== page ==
I liked the energy that I brought. I was willing to be vulnerable in the beginning of my talk by talking about how I had lost my way earlier in 2021. For example, I shared that my doctor had me consider taking antidepressants at one point. This connected with the audience (measured by the instant feedback I received after the talk was over, and the messages I received later). I also was prepared. 

What did I learn? 

My talk was not as effective as I hoped because it was way too long. Instead of sticking to my belief that no talk I give should be more than 20 minutes, I expanded it to 40 minutes. While this was to fill the time allotted, I learned (again!) that the audience could not stay with me for all 40 minutes. A 40 minute time slot is probably best suited for world-class speakers like John Maxwell! Regardless of who is speaking, the speaker should aim to get off stage five minutes too early, rather than five minutes too late. I was about 15 minutes too late. 

What will I do with what I learned? 

This was my first LIVE talk since pre-Covid. Therefore, this lesson was somewhat necessary as it reminded me of how I can be at my best going forward. To that end, I will embrace my TED learnings by limiting talks to as close to 20 minutes as possible. For example, I could have filled the 45 minute time slot with a Q&A, or simply allowed attendees time to get caught up on their own work. After all, my goal was to encourage them and serve them (rather than show up and give some kind of commercial about our company or myself). In the future, I will do a better job of that. 

Note to the reader: I do not know who deserves credit for the questions I used above. I first heard them from golfer Ben Crane. He used (perhaps still uses) them to appraise a competitive round of golf. I have found them helpful for appraising all kinds of performance. That said, my encouragement to use is to simply reflect in one way or another. 

gauge measuring volts

What I’ve Learned From Watching Elon

Elon Musk is one of the few people walking the face of the earth that can simply be referred to by their first name. Like most public figures, opinions about Elon Musk, and his companies, range the spectrum. The point of this post is not to expound on these opinions, but rather to learn from the man himself. I believe that leaders should learn from other leaders and Elon is without question someone others follow.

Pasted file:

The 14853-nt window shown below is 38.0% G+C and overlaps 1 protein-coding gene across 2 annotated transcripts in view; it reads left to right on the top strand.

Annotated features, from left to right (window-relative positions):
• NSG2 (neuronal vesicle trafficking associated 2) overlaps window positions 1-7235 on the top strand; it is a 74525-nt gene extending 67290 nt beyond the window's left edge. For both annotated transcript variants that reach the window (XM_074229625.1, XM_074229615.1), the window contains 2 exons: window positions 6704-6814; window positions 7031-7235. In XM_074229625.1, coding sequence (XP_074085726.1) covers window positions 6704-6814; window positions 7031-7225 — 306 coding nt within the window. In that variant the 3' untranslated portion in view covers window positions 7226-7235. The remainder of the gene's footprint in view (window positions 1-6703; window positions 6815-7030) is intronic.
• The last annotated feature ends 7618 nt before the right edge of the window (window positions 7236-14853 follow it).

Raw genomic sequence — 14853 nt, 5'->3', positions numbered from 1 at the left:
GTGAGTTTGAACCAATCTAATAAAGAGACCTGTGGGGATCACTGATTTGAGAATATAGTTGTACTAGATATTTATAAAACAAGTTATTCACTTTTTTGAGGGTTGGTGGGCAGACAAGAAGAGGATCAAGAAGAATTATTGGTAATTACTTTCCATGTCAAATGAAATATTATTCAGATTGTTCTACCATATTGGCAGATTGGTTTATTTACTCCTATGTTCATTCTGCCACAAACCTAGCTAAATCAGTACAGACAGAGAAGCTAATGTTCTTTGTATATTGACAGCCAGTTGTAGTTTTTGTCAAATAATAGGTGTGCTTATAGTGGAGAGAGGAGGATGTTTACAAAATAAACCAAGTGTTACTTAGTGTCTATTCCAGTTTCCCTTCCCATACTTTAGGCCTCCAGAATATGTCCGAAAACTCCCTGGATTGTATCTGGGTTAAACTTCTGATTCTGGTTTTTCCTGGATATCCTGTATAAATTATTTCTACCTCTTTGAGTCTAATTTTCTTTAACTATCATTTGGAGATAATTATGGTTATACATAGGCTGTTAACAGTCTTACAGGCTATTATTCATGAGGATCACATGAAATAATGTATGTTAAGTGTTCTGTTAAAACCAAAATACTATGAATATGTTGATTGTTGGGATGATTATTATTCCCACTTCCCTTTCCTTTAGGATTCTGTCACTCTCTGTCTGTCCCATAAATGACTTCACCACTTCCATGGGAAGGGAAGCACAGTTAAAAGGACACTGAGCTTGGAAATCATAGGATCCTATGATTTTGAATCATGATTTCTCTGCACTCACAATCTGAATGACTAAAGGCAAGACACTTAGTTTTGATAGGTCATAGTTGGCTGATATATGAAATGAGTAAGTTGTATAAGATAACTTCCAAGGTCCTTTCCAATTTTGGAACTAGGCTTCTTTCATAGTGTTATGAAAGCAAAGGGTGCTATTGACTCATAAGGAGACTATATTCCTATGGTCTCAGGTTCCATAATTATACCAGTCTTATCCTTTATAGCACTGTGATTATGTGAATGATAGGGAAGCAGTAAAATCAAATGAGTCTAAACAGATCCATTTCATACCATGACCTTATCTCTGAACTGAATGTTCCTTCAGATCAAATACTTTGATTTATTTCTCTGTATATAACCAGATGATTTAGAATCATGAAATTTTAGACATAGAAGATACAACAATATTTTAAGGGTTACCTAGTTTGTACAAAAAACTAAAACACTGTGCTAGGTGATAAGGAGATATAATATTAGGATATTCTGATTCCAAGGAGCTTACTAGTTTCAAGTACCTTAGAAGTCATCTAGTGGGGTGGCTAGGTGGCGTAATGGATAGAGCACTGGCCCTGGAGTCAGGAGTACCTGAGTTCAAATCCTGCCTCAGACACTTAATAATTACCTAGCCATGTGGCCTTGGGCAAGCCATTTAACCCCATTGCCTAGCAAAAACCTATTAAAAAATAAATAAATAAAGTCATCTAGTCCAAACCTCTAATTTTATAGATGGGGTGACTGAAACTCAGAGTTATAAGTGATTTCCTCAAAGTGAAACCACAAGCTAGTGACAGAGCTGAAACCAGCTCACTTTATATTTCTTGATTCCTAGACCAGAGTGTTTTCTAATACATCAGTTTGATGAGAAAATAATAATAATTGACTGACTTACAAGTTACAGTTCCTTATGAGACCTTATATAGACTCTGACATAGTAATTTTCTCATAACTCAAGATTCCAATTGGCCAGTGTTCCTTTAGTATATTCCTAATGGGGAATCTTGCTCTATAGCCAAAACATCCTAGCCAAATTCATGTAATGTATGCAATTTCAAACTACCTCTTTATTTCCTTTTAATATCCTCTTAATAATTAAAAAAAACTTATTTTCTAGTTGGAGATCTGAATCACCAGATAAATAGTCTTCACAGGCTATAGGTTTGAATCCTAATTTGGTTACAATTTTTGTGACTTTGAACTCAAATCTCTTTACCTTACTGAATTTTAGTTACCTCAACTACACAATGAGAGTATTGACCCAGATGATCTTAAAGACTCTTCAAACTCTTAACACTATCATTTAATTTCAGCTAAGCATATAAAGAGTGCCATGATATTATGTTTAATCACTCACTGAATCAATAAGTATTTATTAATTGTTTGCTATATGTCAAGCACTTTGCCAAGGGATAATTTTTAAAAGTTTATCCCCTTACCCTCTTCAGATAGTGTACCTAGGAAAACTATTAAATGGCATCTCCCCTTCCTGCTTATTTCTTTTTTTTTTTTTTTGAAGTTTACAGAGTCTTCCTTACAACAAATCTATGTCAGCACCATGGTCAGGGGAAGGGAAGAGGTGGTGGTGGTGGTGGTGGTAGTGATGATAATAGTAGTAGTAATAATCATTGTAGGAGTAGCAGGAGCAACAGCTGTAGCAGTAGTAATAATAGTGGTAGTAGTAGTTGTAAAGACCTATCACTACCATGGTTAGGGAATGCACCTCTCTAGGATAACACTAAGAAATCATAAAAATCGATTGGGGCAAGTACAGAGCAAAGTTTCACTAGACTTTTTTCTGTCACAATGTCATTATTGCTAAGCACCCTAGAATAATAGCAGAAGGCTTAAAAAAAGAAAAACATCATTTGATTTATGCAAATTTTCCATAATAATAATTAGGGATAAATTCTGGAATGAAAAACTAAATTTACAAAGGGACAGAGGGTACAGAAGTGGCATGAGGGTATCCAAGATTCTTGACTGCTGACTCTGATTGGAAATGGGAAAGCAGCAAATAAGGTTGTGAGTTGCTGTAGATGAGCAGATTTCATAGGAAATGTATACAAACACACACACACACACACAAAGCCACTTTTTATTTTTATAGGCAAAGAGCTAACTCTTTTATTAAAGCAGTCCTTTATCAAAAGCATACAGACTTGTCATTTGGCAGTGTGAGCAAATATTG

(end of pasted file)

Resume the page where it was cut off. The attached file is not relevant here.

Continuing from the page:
In many ways, I see the world much differently than Elon Musk. That said, what he has accomplished is extraordinary. My respect for his leadership style is tied to three characteristics that all leaders should emulate. 

Elon’s most striking characteristic is his vision. Tesla aims to solve climate change by breaking the human addiction to gas-powered automobiles. SpaceX aims to help humans inhabit Mars as a backup plan to earth. Both visions literally are out of this world. 

Many of the weekly readers of this blog are in Director-level, or higher, positions in their respective companies. The question these people, and myself, have to ask is whether the vision of our company is big enough? Does it inspire those that we lead to shoot for the stars? 

Like Elon, as leaders we need to take accountability on vision casting. We need to learn from people like him, develop a vision, and cast it to our team members.   

Secondly, Elon has unmatched tenacity. As I have studied him, he was present when his engineers were troubleshooting Falcon Rockets at 3 a.m., he stayed the course after his first three SpaceX launches literally blew up and failed, and he risked his entire fortune on both Tesla and SpaceX. This is what “all-in” looks like. 

I have come to discover that phrases like “all in” are ones that most people agree with. For example, I would imagine there is not one professional football player (NFL) that would admit to not being “all-in.” Yet, some work harder, last longer, and do the extra work. This is what I mean by tenacity. 

Before going to bed tonight, ask yourself if you are all-in? If not, either course correct or find something that you can be all-in on. 

Life is too short to live a dispassionate life. 

Finally, Elon persevered. Some mistake perseverance for tenacity, but it is different. As I mentioned above, tenacity is being entirely all-in. Perseverance is getting off the mat after you have been knocked out for the third time in a row. It is the ability to overcome the voices around, and inside, and still keep going. 

Elon Musk failed, failed, failed, and then succeeded. His grandiose success blurs our vision to all his failures, but they could have easily derailed him. SpaceX, and Tesla, could have easily fizzled away.  

At one point around 2008, when SpaceX was zero for three in launch attempts and running out of cash, Elon had about 30 million left in cash reserves. His advisors, and family, implored him to kill either Tesla or SpaceX, so that he would not lose the entirety of his fortune.